Here are definitions of medical terms related to depression after pregnancy.
Antepartum: Before birth.
Bipolar depression (Bipolar disorder): A mood disorder characterized by the alternation of manic and depressive states.
Cortisol: A hormone produced by the adrenal cortex. High levels of cortisol have been associated with stress.
Delusion: A false belief.
Dysthymia: A mild but long lasting form of depression. Dysthymia is often associated with early childhood trauma or abuse, and is sometimes seen in adults who are in abusive situations.
Episiotomy: A surgical cut into the opening of the vulva during childbirth. It is performed to prevent ragged tearing of tissues.
Estrogen: The general term for the female sex hormone responsible for developing and maintaining female secondary sex characteristics. It is formed in the ovary, placenta, testes, and adrenal cortex. Estrogen is a key component of women's monthly menstrual cycles.
Hallucination: The false perception of something that isn't there as a visual image or sound, usually the result of a disorder of the nervous system.
Hormones: Chemicals produced by an organ or part of the body and carried in the bloodstream to another organ or part to stimulate or retard its function. Hormones have specific effects.
Lithium carbonate: A medication used in the treatment of bipolar disorder, a mood disorder characterized by alternate episodes of mania and depression.
Major depression: A common type of depression. Major depression is a serious disorder marked by sadness, fatigue, changes in sleep patterns, difficulty thinking and concentrating, changes in appetite, feelings of dejection and hopelessness, and sometimes suicidal thoughts.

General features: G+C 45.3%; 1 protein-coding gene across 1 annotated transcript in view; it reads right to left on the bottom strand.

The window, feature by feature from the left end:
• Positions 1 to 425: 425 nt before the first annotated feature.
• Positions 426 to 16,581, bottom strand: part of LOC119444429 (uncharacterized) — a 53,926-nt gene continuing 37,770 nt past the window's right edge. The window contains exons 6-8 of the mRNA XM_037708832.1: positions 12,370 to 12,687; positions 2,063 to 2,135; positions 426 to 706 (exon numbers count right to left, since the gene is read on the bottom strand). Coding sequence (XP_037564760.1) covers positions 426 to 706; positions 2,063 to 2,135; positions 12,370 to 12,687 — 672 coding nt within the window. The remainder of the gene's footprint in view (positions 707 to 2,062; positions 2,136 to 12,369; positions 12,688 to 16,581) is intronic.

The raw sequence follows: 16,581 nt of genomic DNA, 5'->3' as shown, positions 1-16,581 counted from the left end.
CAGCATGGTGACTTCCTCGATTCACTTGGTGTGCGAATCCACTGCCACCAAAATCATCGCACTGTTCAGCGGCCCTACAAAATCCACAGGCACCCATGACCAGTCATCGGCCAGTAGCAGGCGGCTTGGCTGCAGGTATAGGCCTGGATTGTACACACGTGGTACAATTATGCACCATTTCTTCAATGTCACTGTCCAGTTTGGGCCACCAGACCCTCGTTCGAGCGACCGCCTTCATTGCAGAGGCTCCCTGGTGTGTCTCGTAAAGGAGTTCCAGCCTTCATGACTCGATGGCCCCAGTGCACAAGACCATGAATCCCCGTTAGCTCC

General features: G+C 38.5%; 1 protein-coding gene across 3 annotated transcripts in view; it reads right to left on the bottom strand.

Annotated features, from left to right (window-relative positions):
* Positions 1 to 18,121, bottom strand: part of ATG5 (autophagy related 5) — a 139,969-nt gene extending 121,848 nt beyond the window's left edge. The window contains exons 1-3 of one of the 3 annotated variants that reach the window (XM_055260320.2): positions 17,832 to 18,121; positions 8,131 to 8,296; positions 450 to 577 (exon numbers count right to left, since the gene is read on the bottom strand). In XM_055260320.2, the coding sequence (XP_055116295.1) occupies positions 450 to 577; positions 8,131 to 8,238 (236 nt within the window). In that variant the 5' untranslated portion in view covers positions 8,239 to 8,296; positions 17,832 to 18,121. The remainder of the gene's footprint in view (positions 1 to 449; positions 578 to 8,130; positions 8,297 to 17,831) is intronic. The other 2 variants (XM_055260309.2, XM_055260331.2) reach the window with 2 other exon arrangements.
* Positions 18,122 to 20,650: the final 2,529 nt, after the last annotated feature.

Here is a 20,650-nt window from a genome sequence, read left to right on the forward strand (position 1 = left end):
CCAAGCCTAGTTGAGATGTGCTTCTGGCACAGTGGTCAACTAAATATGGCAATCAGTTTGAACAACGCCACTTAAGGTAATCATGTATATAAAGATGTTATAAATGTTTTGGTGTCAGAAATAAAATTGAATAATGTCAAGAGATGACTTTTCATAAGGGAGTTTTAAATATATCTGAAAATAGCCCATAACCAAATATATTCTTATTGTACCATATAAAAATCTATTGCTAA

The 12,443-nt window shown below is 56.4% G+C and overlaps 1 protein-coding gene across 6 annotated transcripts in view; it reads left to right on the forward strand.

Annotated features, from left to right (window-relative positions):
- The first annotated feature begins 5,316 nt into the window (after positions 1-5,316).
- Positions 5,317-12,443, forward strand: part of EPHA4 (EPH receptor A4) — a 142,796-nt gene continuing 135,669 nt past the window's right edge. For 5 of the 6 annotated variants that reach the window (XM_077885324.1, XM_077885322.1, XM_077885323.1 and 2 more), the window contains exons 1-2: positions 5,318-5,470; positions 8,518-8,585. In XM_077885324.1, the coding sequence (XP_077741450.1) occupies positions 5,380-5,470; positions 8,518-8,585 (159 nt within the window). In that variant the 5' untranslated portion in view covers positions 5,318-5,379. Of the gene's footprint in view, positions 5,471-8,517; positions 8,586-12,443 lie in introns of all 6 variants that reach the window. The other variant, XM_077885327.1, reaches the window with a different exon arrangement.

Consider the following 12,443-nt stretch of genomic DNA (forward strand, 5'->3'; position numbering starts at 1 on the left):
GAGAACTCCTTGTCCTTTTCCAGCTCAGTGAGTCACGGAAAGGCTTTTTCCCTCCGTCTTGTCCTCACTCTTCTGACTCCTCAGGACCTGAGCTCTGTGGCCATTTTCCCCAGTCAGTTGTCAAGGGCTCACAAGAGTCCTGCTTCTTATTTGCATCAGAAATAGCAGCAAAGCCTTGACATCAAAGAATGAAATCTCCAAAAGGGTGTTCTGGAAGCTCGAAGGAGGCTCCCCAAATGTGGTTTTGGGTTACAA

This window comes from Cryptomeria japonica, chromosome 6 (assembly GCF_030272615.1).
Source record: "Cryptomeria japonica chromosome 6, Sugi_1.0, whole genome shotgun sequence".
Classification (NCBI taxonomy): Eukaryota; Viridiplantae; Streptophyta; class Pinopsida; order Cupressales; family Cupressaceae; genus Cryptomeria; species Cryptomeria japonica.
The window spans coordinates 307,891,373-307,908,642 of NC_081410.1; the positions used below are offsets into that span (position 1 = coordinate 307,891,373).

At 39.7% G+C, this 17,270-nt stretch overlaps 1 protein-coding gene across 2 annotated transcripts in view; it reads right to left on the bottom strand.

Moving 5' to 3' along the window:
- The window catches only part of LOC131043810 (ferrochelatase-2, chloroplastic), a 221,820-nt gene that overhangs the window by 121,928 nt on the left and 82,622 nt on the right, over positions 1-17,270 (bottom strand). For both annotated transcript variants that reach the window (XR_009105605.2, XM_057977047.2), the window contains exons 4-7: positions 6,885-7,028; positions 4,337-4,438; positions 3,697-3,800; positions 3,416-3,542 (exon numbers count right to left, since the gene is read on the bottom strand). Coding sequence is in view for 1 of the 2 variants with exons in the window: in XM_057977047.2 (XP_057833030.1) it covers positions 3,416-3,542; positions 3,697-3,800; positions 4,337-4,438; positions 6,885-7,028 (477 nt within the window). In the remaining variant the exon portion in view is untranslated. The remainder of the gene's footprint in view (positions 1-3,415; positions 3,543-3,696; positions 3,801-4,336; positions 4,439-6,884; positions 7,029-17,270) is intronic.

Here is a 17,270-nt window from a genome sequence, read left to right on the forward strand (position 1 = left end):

Neurotransmitter: A substance that transmits nerve impulses across a tiny gap between nerve cells. Low levels of certain neurotransmitters are associated with depression.
Obsession: A recurring, unwanted idea that cannot be eliminated. Obsessive ideas are often unreasonable and disturbing. Preoccupation with an obsessive idea can interfere with normal daily activities.
Panic attack: A sudden experience of fear, often accompanied by the physiological "fight or flight" response. The panicky feelings are not attached to any obvious source. During a panic attack, a person may begin to sweat, have an increased heart rate, feel dizzy, have diarrhea, and show other signs of fear.
Premenstrual Syndrome (PMS): The occurrence of some or all of the following during the week before menstruation: low backache, abdominal pain, nervous irritability, headache, tender breasts, and abdominal bloating.
Progesterone: A hormone produced in the ovary. It stimulates changes in the wall of the uterus in preparation for implantation of the fertilized egg.
Prolactin (luteotropic): A protein hormone that is responsible for women's production of breast milk after giving birth to a child. Prolactin is produced by the pituitary gland.
Receptor: A part of a cell that acts as a go-between linking a chemical agent and nervous tissue. Receptors act like keyholes forneurotransmitters.
Serotonin Reuptake Inhibitor (SRI): An antidepressant drug that enhances the activity of the "feel good" neurotransmitter serotonin.
Synapse: A microscopic gap between nerve cells where a nervous impulse passes from one nerve cell to another, allowing communication between nerve cells.
Uterus: The female organ that contains and nourishes an infant during the mother's pregnancy.